I use italics, I find it is the clearest way to define thought as different to speech, and denoting actual thought as a form of dialogue can help draw distinctions between actual thought and narrative.
In third person narrative it is common to write from the perspective of the character in question, and colour the tone of your writing with the way they think. As an example I'd refer you to the First Law trilogy by Joe Abercrombie. Each chapter is devoted to the perspective of a particular character, and each is written in third person limited perspective (so you're effectively inside the character's head.)
The inquisitor is prone to self-analysis, so even though the narrative is effectively coloured with his way of thinking he also thinks as dialogue — in italics — as a way of differentiating those thoughts. Conversely the barbarian Nine Fingers basically never thinks, his narrative is more straight forward and inner dialogue is rarely — if ever — used.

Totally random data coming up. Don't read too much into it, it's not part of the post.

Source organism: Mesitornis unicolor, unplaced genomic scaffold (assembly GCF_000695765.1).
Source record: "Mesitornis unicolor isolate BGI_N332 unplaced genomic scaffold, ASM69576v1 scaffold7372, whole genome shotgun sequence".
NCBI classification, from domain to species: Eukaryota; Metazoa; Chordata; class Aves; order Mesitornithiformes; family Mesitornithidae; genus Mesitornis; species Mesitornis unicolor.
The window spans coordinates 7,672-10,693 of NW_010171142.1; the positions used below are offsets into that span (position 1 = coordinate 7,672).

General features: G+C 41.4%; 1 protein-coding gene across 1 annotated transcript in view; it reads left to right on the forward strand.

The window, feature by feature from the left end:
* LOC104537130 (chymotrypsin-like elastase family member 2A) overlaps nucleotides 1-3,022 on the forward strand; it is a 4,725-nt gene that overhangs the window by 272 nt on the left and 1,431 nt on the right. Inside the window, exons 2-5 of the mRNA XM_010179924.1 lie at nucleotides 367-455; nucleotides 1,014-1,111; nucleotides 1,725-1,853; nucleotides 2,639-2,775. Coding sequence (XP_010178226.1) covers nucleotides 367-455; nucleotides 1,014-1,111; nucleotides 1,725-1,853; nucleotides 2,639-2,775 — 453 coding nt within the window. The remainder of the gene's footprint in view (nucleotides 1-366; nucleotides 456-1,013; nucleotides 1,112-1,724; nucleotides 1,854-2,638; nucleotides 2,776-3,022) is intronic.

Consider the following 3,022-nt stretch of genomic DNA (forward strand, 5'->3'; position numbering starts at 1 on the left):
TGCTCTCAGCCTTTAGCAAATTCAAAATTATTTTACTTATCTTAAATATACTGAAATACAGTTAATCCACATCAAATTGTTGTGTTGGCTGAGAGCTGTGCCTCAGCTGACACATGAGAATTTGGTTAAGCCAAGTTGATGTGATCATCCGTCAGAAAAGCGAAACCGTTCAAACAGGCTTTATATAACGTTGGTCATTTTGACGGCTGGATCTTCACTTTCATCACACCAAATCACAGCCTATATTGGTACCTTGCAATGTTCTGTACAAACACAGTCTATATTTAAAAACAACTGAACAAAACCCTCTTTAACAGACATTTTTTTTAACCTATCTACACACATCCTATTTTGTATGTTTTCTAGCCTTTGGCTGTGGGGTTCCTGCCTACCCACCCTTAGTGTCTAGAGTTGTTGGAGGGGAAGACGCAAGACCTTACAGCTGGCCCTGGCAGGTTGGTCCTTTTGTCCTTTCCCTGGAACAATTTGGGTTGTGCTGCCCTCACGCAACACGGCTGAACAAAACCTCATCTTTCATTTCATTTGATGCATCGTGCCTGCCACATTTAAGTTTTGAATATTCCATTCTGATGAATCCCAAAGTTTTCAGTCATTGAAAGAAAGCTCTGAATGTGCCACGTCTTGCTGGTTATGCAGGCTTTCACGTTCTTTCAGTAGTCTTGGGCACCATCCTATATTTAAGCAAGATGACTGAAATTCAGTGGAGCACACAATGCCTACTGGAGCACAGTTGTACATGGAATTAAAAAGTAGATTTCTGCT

Most of the authors I read do the same so it's certainly a strong convention, but as PraveshParekh says, all are viable options. So while there is no “correct” way, if you are going to use inner dialogue then I believe that sticking to italics — and convention — helps avoid confusion.